Waitaha penguin

The Waitaha penguin (Megadyptes waitaha) is an extinct species of New Zealand penguin described in 2009.[1]

Waitaha penguin
Temporal range: Holocene
Extinct  (1300–1500[1])
Scientific classification edit
Kingdom: Animalia
Phylum: Chordata
Class: Aves
Order: Sphenisciformes
Family: Spheniscidae
Genus: Megadyptes
M. waitaha
Binomial name
Megadyptes waitaha
Boessenkool et al., 2009[1]


The new species was discovered by University of Otago and University of Adelaide[2] scientists comparing the foot bones of 500-year-old, 100-year-old and modern specimens of penguins. They were initially believed to have all belonged to the yellow-eyed penguin (Megadyptes antipodes), a species that has been threatened since human settlement. However, the 500-year-old subfossil bones yielded different DNA. According to lead researcher Sanne Boessenkool, Waitaha penguins "were around 10% smaller than the yellow-eyed penguin. The two species are very closely related, but we can't say if they had a yellow crown."[3] The penguin was named for the Māori iwi (tribe) Waitaha, whose tribal lands included the areas the Waitaha penguin are thought to have inhabited.[1]

"Our findings demonstrate that yellow-eyed penguins on mainland New Zealand are not a declining remnant of a previous abundant population, but came from the subantarctic relatively recently and replaced the extinct Waitaha penguin," said team member Dr Jeremy Austin, deputy director of the Australasian Centre for Ancient DNA.[4]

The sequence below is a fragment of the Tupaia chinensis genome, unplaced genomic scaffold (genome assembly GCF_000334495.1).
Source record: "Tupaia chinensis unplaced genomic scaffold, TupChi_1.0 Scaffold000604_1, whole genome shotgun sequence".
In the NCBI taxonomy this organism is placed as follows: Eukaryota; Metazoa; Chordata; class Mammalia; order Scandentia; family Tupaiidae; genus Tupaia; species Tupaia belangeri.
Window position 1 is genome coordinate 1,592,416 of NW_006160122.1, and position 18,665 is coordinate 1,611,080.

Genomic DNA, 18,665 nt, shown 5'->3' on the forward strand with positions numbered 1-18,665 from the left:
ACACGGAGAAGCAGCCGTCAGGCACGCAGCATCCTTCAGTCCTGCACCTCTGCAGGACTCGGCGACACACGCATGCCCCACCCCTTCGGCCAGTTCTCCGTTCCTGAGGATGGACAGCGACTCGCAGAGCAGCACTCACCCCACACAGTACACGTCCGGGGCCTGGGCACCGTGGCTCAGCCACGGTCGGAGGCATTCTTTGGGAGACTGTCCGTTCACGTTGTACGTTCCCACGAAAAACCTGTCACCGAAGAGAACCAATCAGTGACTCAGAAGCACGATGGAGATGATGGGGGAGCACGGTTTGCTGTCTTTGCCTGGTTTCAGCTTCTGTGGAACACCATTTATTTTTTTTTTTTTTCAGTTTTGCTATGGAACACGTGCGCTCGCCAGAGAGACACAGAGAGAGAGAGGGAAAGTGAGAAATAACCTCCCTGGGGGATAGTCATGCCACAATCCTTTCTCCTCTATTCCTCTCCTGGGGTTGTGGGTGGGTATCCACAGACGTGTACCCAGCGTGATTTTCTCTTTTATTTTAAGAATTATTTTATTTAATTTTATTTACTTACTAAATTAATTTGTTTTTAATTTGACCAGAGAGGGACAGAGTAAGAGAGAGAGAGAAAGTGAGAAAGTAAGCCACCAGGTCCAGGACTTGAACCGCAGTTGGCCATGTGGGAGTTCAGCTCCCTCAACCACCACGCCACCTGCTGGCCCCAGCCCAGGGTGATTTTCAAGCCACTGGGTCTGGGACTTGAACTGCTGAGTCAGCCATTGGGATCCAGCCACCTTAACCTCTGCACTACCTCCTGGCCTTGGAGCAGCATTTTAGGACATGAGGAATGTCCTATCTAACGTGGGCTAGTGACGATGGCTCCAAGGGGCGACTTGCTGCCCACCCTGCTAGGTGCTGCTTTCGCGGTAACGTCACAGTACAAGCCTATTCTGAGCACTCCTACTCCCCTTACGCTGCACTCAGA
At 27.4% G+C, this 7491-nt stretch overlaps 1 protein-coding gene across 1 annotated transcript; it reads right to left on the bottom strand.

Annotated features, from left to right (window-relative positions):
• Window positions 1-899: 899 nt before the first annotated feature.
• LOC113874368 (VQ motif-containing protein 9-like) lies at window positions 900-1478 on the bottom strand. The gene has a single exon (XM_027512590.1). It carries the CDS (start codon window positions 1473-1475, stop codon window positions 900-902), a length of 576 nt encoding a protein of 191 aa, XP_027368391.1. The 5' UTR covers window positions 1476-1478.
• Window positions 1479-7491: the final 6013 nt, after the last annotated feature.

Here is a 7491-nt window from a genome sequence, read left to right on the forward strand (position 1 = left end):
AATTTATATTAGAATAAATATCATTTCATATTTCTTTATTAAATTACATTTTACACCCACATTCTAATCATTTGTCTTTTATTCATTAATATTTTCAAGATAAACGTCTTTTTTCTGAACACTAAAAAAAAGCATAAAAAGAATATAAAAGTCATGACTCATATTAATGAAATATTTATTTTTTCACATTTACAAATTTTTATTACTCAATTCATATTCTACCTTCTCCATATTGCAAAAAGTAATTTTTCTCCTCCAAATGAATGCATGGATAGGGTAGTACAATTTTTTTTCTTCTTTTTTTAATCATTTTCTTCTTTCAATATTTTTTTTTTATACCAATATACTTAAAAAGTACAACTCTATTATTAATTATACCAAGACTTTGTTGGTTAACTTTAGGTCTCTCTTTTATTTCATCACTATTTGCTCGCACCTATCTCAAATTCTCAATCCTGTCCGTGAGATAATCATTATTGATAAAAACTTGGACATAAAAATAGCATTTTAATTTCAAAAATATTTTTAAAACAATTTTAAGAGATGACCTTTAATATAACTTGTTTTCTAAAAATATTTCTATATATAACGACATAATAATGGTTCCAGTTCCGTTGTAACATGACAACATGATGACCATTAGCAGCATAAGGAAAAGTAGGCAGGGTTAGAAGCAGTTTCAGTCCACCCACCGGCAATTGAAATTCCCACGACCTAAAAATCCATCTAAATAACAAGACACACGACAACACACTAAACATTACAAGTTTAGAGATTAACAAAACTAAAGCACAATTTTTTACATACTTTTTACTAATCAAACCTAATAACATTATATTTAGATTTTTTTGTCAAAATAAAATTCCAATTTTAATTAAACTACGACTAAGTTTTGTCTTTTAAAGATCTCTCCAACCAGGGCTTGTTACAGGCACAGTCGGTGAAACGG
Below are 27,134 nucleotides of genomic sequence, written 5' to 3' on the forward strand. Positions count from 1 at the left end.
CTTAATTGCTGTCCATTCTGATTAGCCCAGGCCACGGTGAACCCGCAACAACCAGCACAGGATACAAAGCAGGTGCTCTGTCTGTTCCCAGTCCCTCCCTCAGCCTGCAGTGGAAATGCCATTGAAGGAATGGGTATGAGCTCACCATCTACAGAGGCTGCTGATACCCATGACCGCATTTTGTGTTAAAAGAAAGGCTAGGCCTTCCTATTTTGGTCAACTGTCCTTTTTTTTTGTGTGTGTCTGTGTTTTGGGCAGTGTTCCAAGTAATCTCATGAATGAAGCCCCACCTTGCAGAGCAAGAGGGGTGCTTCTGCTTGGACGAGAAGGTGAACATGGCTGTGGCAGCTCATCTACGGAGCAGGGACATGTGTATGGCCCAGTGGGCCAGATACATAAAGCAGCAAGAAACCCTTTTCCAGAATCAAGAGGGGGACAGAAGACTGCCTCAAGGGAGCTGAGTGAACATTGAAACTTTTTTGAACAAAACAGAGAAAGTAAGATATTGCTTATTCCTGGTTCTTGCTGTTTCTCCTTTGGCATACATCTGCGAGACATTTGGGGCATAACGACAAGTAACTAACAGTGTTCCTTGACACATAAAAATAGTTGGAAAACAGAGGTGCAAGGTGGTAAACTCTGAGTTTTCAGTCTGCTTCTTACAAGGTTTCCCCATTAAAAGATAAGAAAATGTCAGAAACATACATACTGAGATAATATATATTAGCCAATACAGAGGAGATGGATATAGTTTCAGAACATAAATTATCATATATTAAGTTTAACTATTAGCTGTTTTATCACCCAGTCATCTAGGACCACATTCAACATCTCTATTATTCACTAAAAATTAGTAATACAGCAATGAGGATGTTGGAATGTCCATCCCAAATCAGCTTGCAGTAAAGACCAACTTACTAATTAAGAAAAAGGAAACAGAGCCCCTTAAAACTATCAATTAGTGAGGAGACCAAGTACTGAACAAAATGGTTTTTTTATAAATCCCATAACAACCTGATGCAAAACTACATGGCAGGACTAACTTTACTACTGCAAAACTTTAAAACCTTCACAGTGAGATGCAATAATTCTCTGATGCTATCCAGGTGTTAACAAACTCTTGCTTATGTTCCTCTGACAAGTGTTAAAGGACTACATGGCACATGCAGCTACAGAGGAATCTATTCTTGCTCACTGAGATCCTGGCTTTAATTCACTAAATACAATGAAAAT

A 2019 study recommended classifying the Waitaha penguin as M. a. waitaha, a subspecies of the extant yellow-eyed penguin.[5] If this taxonomic revision is confirmed, then Megadyptes antipodes is native to mainland New Zealand after all.


As the local Māori people have no record of this different species,[3] it is estimated to have perished between c. 1300 and 1500, soon after Polynesian settlers arrived in New Zealand.[6] While it is currently unclear precisely how the species became extinct, Boessenkool says they were probably eaten by the settlers. "The fact we find these bones in archaeological sites, villages or settlements, suggests hunting played a role. The birds were an easy target, easy to take and there were never very many of them."[3] After their extinction, their range was occupied by yellow-eyed penguins, previously most abundant in the subantarctic islands further south. The decrease in sea lion populations after human settlement may also have eased their expansion. Another coauthor, Dr Phil Seddon, said "these unexpected results highlight ... the dynamic nature of ecosystem change, where the loss of one species may open up opportunities for the expansion of another."[7] The report was published in the scientific journal Proceedings of the Royal Society B.[1]

See alsoEdit


  1. ^ a b c d e Boessenkool, Sanne; Austin, Jeremy J; Worthy, Trevor H; Scofield, Paul; Cooper, Alan; Seddon, Philip J; Waters, Jonathan M (2009-03-07). "Relict or colonizer? Extinction and range expansion of penguins in southern New Zealand". Proceedings of the Royal Society B: Biological Sciences. 276 (1658): 815–821. doi:10.1098/rspb.2008.1246. ISSN 0962-8452. PMC 2664357. PMID 19019791.
  2. ^ Askin, Pauline (2008-11-20). "Researchers stumble upon new penguin species". Reuters. Retrieved 2008-11-21.
  3. ^ a b c "Rare penguin took over from rival". BBC News. 2008-11-19. Retrieved 2008-11-20.
  4. ^ "New penguin species found in New Zealand" (Press release). University of Adelaide. 19 November 2008. Retrieved 2 December 2008.
  5. ^ Cole, T.L.; Ksepka, D.T.; Mitchell, K.J.; Tennyson, A.J.; Thomas, D.B.; Pan, H.; Zhang, G.; Rawlence, N.J.; Wood, J.R.; Bover, P.; Bouzat, J.L. (2019). "Mitogenomes uncover extinct penguin taxa and reveal island formation as a key driver of speciation". Molecular Biology and Evolution. 36 (4): 784–797. doi:10.1093/molbev/msz017. PMID 30722030.
  6. ^ Fox, Rebecca (2008-11-20). "Ancient species of penguin found in DNA of bones". Otago Daily Times. Retrieved 2008-11-20.
  7. ^ "Penguin bones reveal long-lost species" (Press release). Science Media Centre. 19 November 2008. Retrieved 2 December 2008.